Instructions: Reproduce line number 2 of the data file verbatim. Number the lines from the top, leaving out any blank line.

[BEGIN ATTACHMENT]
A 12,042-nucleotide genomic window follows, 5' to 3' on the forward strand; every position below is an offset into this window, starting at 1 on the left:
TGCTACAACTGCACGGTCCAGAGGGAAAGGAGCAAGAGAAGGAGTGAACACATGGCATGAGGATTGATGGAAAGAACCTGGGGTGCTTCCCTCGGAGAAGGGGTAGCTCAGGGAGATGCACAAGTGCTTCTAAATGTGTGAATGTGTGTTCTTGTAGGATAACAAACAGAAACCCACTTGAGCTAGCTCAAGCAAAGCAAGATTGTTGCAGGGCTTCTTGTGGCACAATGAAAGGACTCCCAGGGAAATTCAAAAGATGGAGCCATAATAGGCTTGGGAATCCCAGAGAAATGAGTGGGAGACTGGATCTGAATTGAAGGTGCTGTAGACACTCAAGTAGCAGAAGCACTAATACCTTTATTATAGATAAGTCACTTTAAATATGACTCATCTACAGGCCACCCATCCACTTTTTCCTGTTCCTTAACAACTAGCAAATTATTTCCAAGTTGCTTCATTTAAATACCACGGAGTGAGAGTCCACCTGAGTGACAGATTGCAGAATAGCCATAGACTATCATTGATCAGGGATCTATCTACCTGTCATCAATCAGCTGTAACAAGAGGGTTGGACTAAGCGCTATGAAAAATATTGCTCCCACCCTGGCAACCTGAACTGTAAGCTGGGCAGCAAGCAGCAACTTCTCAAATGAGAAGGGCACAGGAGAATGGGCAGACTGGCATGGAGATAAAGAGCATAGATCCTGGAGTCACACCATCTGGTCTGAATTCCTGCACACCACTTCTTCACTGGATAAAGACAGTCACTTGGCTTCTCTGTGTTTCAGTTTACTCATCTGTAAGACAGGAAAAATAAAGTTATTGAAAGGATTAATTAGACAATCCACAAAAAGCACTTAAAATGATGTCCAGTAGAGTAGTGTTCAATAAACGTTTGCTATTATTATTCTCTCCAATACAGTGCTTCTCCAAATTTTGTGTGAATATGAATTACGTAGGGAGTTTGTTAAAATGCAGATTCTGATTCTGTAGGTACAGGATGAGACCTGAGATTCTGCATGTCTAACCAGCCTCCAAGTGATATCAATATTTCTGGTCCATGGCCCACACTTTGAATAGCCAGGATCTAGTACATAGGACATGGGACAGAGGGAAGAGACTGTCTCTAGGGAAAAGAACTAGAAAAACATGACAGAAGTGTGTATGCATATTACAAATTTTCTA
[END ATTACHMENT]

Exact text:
TGCTACAACTGCACGGTCCAGAGGGAAAGGAGCAAGAGAAGGAGTGAACACATGGCATGAGGATTGATGGAAAGAACCTGGGGTGCTTCCCTCGGAGAAGGGGTAGCTCAGGGAGATGCACAAGTGCTTCTAAATGTGTGAATGTGTGTTCTTGTAGGATAACAAACAGAAACCCACTTGAGCTAGCTCAAGCAAAGCAAGATTGTTGCAGGGCTTCTTGTGGCACAATGAAAGGACTCCCAGGGAAATTCAAAAGATGGAGCCATAATAGGCTTGGGAATCCCAGAGAAATGAGTGGGAGACTGGATCTGAATTGAAGGTGCTGTAGACACTCAAGTAGCAGAAGCACTAATACCTTTATTATAGATAAGTCACTTTAAATATGACTCATCTACAGGCCACCCATCCACTTTTTCCTGTTCCTTAACAACTAGCAAATTATTTCCAAGTTGCTTCATTTAAATACCACGGAGTGAGAGTCCACCTGAGTGACAGATTGCAGAATAGCCATAGACTATCATTGATCAGGGATCTATCTACCTGTCATCAATCAGCTGTAACAAGAGGGTTGGACTAAGCGCTATGAAAAATATTGCTCCCACCCTGGCAACCTGAACTGTAAGCTGGGCAGCAAGCAGCAACTTCTCAAATGAGAAGGGCACAGGAGAATGGGCAGACTGGCATGGAGATAAAGAGCATAGATCCTGGAGTCACACCATCTGGTCTGAATTCCTGCACACCACTTCTTCACTGGATAAAGACAGTCACTTGGCTTCTCTGTGTTTCAGTTTACTCATCTGTAAGACAGGAAAAATAAAGTTATTGAAAGGATTAATTAGACAATCCACAAAAAGCACTTAAAATGATGTCCAGTAGAGTAGTGTTCAATAAACGTTTGCTATTATTATTCTCTCCAATACAGTGCTTCTCCAAATTTTGTGTGAATATGAATTACGTAGGGAGTTTGTTAAAATGCAGATTCTGATTCTGTAGGTACAGGATGAGACCTGAGATTCTGCATGTCTAACCAGCCTCCAAGTGATATCAATATTTCTGGTCCATGGCCCACACTTTGAATAGCCAGGATCTAGTACATAGGACATGGGACAGAGGGAAGAGACTGTCTCTAGGGAAAAGAACTAGAAAAACATGACAGAAGTGTGTATGCATATTACAAATTTTCTA